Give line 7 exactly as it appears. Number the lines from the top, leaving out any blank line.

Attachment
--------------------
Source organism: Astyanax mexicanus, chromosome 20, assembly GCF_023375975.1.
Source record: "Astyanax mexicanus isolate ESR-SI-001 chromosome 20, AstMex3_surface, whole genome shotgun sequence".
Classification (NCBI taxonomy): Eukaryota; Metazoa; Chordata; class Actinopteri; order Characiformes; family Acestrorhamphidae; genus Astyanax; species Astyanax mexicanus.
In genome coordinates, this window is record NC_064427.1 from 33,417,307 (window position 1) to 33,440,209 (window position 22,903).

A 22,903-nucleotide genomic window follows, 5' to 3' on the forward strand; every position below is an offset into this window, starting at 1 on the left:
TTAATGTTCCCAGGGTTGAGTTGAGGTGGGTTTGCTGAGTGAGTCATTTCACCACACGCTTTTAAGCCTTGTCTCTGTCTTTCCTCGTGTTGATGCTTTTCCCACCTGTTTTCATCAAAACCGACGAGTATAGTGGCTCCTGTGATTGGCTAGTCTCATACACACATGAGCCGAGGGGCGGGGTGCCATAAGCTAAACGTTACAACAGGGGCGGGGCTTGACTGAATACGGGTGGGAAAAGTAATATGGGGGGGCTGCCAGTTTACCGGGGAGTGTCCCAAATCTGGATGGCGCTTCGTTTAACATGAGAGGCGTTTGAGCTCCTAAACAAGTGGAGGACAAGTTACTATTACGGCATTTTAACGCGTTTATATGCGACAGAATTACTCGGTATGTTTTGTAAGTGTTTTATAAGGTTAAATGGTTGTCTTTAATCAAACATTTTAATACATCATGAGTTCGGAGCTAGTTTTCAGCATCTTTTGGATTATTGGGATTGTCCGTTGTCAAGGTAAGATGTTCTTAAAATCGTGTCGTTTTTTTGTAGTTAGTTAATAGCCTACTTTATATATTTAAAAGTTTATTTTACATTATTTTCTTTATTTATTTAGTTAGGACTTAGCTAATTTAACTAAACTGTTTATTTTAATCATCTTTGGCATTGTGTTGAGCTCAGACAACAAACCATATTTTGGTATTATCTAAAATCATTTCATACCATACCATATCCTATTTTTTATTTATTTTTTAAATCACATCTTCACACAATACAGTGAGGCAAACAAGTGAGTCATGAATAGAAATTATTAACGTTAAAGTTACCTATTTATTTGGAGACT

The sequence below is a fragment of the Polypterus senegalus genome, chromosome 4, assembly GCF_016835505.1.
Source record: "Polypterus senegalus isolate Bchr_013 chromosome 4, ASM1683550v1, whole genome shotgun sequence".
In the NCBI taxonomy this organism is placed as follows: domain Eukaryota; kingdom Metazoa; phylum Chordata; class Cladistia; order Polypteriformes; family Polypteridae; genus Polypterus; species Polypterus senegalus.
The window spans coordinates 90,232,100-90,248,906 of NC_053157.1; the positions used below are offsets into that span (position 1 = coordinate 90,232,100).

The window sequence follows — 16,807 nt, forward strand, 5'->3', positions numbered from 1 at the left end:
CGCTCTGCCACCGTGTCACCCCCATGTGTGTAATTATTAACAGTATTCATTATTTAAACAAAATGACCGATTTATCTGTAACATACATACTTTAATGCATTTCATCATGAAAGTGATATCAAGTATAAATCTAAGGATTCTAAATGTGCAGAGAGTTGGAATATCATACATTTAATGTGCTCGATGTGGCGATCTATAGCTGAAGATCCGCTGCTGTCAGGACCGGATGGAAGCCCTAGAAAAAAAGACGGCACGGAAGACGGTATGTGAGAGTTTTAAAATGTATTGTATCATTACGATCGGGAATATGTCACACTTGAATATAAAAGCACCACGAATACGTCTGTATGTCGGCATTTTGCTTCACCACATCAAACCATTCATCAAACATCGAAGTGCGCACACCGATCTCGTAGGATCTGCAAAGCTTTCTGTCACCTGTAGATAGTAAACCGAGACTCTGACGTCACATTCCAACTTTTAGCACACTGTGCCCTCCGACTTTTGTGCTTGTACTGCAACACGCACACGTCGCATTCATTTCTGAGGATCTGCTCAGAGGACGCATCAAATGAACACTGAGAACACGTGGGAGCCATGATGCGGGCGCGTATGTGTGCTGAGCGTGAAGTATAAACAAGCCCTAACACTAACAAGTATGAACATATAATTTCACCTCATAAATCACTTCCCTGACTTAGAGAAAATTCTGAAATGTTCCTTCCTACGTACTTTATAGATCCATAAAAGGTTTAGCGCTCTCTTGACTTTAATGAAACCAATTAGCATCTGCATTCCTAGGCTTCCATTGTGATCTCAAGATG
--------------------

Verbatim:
The sequence below is a fragment of the Polypterus senegalus genome, chromosome 4, assembly GCF_016835505.1.